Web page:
In at least one alternate implementation, some values may be persisted in the data store. In another implementation, software may be slightly modified to prepare for software execution with minimal impact deployment, by adding programming instructions to allow for easier hooking of the data store calls.

While FIG. 5 has been described using the prepared software from the process of FIG. 4, one skilled in the art will appreciate that other processes may have been used to prepare the software.

FIG. 6 and the following discussion are intended to provide a brief, general description of a suitable computing environment to implement embodiments of techniques and technologies for software execution with minimal impact deployment. The operating environment of FIG. 6 is only one example of a suitable operating environment and is not intended to suggest any limitation as to the scope of use or functionality of the operating environment. Other well known computing devices, environments, and/or configurations that may be suitable for use with embodiments described herein include, but are not limited to, personal computers, server computers, hand-held or laptop devices, mobile devices (such as mobile phones, Personal Digital Assistants (PDAs), media players, and the like), multiprocessor systems, consumer electronics, mini computers, mainframe computers, distributed computing environments that include any of the above systems or devices, and the like.

Although not required, embodiments of the invention will be described in the general context of “computer readable instructions” being executed by one or more computing devices. Computer readable instructions may be distributed via computer readable media (discussed below). Computer readable instructions may be implemented as program modules, such as functions, objects, Application Programming Interfaces (APIs), data structures, and the like, that perform particular tasks or implement particular abstract data types. Typically, the functionality of the computer readable instructions may be combined or distributed as desired in various environments.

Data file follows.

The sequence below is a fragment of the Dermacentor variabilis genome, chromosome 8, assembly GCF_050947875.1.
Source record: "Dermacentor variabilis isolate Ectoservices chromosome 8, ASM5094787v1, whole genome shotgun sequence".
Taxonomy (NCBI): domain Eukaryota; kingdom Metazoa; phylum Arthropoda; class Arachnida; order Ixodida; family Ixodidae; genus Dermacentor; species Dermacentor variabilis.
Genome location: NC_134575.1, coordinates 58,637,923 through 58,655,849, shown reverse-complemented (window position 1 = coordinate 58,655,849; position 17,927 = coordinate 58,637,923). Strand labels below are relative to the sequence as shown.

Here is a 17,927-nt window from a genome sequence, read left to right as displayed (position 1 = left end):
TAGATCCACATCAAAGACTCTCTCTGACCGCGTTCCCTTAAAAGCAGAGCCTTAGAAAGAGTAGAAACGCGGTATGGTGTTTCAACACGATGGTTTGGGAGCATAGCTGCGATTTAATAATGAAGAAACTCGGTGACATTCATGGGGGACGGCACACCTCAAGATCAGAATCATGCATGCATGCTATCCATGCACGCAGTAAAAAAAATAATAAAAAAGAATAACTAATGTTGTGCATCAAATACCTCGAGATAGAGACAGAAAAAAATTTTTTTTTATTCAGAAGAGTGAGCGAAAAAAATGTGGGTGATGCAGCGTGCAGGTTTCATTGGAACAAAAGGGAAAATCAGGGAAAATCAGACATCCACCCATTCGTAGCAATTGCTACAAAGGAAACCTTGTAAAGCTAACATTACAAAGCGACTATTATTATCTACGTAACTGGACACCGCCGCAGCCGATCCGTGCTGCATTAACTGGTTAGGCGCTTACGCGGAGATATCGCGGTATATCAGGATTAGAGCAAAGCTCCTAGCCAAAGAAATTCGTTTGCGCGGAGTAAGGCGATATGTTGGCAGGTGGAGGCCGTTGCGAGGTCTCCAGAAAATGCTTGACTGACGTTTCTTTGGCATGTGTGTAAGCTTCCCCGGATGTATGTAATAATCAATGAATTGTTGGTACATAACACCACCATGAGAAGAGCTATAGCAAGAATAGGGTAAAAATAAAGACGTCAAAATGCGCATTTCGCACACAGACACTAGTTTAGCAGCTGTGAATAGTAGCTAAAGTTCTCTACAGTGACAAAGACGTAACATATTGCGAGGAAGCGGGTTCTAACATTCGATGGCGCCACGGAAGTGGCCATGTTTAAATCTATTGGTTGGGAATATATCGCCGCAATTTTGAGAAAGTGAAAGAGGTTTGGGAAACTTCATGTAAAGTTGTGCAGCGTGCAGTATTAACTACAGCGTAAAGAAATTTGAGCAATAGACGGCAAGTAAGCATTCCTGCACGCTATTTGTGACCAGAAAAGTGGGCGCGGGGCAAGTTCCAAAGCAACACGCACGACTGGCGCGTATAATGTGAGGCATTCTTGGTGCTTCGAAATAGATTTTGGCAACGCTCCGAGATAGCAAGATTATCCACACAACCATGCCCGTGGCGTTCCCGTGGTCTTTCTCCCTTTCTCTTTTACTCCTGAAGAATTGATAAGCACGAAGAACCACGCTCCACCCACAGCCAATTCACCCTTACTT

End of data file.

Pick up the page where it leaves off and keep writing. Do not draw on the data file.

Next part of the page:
FIG. 6 shows an example of a computing device 600 for implementing one or more embodiments of the invention. In one configuration, computing device 600 includes at least one processing unit 602 and memory 604. Depending on the exact configuration and type of computing device, memory 604 may be volatile (such as RAM), non-volatile (such as ROM, flash memory, etc.) or some combination of the two. This configuration is illustrated in FIG. 6 by dashed line 606.